Cold wet rain, unusual for the month that gives us the chilliest days of winter. I’m living on a bluff above the Scioto, the waterway that splits the State and runs down to the big river that gives the region it’s name. Almost every drop that hits my shelter wanders down to the bottom of a series of basins and eventually pours into the Gulf of Mexico. How strange it makes me feel living on the ground that Native Americans slept as recently as 200 years ago. Then, there was no electricity and the best means of transportation was canoe down the rivers: canoeing up the rivers had to be a bitch of a job. Back in their day the region was forest and ancient animals ran the wild landscape. I could only imagine that the most intelligent and daring natives coasted down the waterway to warmer hunting grounds.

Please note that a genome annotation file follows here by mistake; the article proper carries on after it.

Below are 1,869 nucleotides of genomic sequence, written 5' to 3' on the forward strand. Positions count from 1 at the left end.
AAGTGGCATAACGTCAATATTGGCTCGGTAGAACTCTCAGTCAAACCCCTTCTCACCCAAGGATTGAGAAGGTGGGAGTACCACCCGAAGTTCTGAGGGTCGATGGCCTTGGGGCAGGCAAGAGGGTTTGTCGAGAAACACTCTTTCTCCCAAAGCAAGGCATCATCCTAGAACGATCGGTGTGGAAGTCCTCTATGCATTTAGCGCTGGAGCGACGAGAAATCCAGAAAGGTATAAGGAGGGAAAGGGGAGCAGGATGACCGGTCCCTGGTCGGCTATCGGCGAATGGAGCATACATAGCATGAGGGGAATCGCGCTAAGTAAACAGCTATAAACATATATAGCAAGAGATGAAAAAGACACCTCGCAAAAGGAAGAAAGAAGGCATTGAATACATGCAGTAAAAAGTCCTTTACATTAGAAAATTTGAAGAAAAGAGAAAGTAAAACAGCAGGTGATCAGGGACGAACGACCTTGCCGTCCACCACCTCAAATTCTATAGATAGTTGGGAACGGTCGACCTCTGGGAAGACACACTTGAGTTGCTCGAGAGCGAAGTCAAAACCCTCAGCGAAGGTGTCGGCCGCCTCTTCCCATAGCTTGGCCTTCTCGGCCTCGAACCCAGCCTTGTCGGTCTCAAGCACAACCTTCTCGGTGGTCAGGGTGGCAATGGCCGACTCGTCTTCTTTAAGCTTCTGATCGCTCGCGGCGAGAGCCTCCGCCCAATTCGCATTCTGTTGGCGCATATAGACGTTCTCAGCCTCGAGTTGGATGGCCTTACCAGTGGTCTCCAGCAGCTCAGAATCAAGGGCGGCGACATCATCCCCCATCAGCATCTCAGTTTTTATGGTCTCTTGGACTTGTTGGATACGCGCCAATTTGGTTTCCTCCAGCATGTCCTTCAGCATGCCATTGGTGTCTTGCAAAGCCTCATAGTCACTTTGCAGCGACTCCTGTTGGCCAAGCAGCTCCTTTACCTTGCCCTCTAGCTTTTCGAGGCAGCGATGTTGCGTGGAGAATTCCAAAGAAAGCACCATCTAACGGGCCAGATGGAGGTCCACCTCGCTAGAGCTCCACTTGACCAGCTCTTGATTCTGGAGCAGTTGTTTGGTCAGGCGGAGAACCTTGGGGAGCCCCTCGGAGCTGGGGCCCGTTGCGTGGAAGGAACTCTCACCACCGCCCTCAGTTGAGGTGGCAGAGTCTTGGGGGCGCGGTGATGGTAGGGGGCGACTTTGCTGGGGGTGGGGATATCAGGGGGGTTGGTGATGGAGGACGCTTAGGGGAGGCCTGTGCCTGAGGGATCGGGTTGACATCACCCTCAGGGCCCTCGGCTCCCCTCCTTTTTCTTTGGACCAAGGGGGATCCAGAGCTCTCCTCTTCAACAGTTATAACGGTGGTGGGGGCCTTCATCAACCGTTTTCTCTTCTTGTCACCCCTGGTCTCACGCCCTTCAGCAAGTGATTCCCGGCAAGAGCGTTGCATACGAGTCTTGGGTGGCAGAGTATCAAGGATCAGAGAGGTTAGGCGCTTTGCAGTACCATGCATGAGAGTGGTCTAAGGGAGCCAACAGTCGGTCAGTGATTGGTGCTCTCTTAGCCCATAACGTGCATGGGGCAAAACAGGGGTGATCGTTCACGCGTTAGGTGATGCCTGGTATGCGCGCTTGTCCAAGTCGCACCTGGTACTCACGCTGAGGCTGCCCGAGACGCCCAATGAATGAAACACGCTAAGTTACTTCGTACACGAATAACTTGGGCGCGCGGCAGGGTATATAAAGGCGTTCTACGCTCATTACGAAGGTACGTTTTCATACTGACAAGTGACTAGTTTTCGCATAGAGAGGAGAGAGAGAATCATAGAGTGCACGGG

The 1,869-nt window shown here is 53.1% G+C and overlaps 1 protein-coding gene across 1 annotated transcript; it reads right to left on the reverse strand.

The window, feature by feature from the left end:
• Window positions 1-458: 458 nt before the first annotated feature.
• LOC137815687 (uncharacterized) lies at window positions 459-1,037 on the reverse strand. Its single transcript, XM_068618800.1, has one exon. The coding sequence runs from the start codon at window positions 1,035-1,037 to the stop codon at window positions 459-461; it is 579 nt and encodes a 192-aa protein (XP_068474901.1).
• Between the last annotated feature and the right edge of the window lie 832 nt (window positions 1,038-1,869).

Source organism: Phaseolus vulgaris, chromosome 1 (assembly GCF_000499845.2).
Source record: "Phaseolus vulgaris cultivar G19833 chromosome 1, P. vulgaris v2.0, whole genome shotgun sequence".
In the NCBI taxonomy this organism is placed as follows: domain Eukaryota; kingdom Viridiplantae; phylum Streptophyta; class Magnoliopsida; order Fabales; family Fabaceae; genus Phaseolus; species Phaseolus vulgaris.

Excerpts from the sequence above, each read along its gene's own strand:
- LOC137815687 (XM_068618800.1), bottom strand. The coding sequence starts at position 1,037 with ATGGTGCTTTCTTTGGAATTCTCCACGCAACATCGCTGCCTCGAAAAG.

I know that Shawnee defended themselves on a stream just one hill over to the east because their buried artifact were discovered and halted a bridge construction project for a year. That’s when I started imagining how they lived and must have appreciated their sunrises without buildings blocking their view. As recently as the early 1900’s cows and farmers covered land that had been stripped of it’s majestic oak trees. Cars and horse driven wagons had replaced the canoe.
Today i’m fortunate to live above the ground in a modest habitat i call tree house manor. The trees were all planned by the developers. The new oaks and maples and spruce tree reach as high as forty feet. In the summer one can barely see the neighbors back doors …. but you know they are there. Very few of the new inhabitants have had their heads split by war clubs or had to run to the emergency room with an arrow or spear lodge in their backs. Last summer there was a machine gun shooting on Interstate 71 just to the northeast of here on the way to Cleveland.
The savages have been replaced by gangsters and cops that shoot kids for looking suspicious.